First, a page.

### Manila Times - Escultura, Wiles, and Fermat

Here's another update in the saga of Dr. Edgar Escultura, Dr. Andrew Wiles, and Fermat's Last Theorem (FLT). The Manila Times published a story asserting that Dr. Escultura had "proved that Wile's proof of Fermat's Last Theorem is false." This was a peculiar report, as we noted at the time and in a follow up a few days later. The only evidence presented for the claim that Wiles had "admitted" his error was an unverified letter, supposedly from Wiles, that was laced with sarcasm.

Mr. Roy Choco, of Manila, also smelled a rat, and he wrote a letter to the editor, which questioned the Times on the veracity of the story. To their credit, The Manila Times published it, and we reviewed the letter and the paper's response. They seemed to delight in pointing out some grammar issues with the letter rather than addressing the important points raised by Mr. Choco. It is clear they made no attempt to check the facts of the story with anyone other than Dr. Escultura.

Mr. Choco has now written The Times a second letter and also posted it on his blog: Random Thoughts. He addresses the paper's response and again takes them to task for not verifying the letter or the claim of refuting Wiles' proof. We will see if The Times will print the second letter, but our guess (and Mr. Choco's) is they are eager to put this behind them. It is clear the original story is incorrect.

In the original article, The Manila Times Internet Edition - "UP Math prof proves Princeton man wrong," they say:

The axiom of trichotomy is that for any two real numbers, "a" and "b," one and only one of the following is true: a = b; a > b; or a

Technorati: Wiles, Fermat, Escultura, mathematics

Update 5/19: Roy has posted what he believes is a letter from the UP math department to the Manila Times. It's unsigned and not published on the Times site yet, but it's written well by someone with a good math background. It also includes this link to the not be be missed story (mentioned in the original Manila Times article) of mathematicians going wild in the streets of Chicago after Wiles' proof was announced.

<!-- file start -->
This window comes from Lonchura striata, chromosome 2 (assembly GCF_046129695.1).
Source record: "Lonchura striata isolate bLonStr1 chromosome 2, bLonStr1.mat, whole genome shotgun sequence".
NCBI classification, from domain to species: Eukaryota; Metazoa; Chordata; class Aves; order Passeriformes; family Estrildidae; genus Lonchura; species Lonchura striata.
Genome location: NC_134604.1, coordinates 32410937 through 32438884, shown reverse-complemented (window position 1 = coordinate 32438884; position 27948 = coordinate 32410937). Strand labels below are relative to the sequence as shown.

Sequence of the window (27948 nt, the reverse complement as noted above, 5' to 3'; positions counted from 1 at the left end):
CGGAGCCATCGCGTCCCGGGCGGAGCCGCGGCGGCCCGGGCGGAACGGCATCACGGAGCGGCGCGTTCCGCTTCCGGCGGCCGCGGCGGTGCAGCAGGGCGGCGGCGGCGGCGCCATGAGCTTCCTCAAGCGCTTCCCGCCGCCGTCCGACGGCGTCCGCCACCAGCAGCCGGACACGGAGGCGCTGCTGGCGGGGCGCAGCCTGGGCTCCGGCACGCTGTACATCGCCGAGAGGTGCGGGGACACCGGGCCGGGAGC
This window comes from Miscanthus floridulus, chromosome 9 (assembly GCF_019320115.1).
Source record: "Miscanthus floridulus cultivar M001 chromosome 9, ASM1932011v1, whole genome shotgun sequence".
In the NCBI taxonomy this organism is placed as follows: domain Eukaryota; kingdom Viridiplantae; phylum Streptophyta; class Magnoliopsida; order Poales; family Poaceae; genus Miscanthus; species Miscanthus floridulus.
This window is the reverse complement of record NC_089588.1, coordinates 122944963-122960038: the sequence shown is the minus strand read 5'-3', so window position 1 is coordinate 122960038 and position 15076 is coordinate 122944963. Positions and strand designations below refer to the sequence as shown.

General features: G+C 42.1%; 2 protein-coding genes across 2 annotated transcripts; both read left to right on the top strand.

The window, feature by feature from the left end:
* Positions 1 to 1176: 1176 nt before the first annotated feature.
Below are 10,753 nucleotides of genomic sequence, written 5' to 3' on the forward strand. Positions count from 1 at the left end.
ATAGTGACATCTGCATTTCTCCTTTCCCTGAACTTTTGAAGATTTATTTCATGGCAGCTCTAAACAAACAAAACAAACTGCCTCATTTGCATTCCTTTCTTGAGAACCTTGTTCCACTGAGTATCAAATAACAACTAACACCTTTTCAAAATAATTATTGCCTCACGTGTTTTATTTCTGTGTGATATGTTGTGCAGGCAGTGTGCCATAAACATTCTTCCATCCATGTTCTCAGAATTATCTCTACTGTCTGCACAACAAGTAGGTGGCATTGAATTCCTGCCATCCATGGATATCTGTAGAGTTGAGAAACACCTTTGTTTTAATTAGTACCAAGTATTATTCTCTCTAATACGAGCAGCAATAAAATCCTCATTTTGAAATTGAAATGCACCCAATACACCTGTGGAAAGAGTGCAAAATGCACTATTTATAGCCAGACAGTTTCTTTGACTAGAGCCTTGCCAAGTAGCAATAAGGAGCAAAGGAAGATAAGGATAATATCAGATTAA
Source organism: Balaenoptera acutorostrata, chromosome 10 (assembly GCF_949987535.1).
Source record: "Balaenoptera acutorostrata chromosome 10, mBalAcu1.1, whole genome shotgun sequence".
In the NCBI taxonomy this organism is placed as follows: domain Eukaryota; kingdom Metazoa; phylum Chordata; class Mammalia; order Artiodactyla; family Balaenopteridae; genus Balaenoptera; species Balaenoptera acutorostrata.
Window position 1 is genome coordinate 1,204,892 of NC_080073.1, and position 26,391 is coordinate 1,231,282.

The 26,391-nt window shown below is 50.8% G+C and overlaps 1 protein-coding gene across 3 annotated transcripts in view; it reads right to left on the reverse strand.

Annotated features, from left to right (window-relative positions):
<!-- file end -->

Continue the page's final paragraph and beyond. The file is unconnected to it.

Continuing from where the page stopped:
Mr. Roy Choco, of Manila, also smelled a rat, and he wrote a letter to the editor, which questioned the Times on the veracity of the story. To their credit, The Manila Times published it, and we reviewed the letter and the paper's response. They seemed to delight in pointing out some grammar issues with the letter rather than addressing the important points raised by Mr. Choco. It is clear they made no attempt to check the facts of the story with anyone other than Dr. Escultura.

Mr. Choco has now written The Times a second letter and also posted it on his blog: Random Thoughts. He addresses the paper's response and again takes them to task for not verifying the letter or the claim of refuting Wiles' proof. We will see if The Times will print the second letter, but our guess (and Mr. Choco's) is they are eager to put this behind them. It is clear the original story is incorrect.

In the original article, The Manila Times Internet Edition - "UP Math prof proves Princeton man wrong," they say:

"He [Dr. Escultura] took the position that the failure to resolve the problem for over 360 years reveals the inadequacy and defects of foundations, number theory and the real number system. He undertook a thorough critique-rectification of these fields and found, among others, that the real number system in basic algebra, the foundation of mathematics, is defective. Specifically, two of its axioms (the trichotomy and completeness axioms, for those who took basic algebra in high school and college) are false."Axioms are by definition simple principles that are accepted without proof and used to prove other propositions. As such an axiom (or two of them) cannot be proven to be false. A set of axioms may be found to be in conflict with each other, in which case they are said to be "inconsistent," not "false."

The axiom of trichotomy is that for any two real numbers, "a" and "b," one and only one of the following is true: a = b; a > b; or a

"Escultura went on to overhaul the real number system and reconstructed it without these false axioms using only three simple axioms instead of 12. The result is a new real number system that is free from defects and contradictions, finite and enriched with new numbers that have important applications for physics.Again, there may be some value in an alternative number system, but a proof under the standard system of axioms simply cannot be "refuted" by changing to a different system. It's perfectly possible for FLT to be true in one system and false in another. Furthermore, the whole basis of FLT is "positive integers greater than 2" not the real numbers (which include fractions, decimal numbers, and irrationals). Counter examples to FLT based on non-integers are not relevant.

Using the new real number system Escultura constructed many counterexamples to FLT showing that it is false."

Technorati: Wiles, Fermat, Escultura, mathematics

Update 5/19: Roy has posted what he believes is a letter from the UP math department to the Manila Times. It's unsigned and not published on the Times site yet, but it's written well by someone with a good math background. It also includes this link to the not be be missed story (mentioned in the original Manila Times article) of mathematicians going wild in the streets of Chicago after Wiles' proof was announced.

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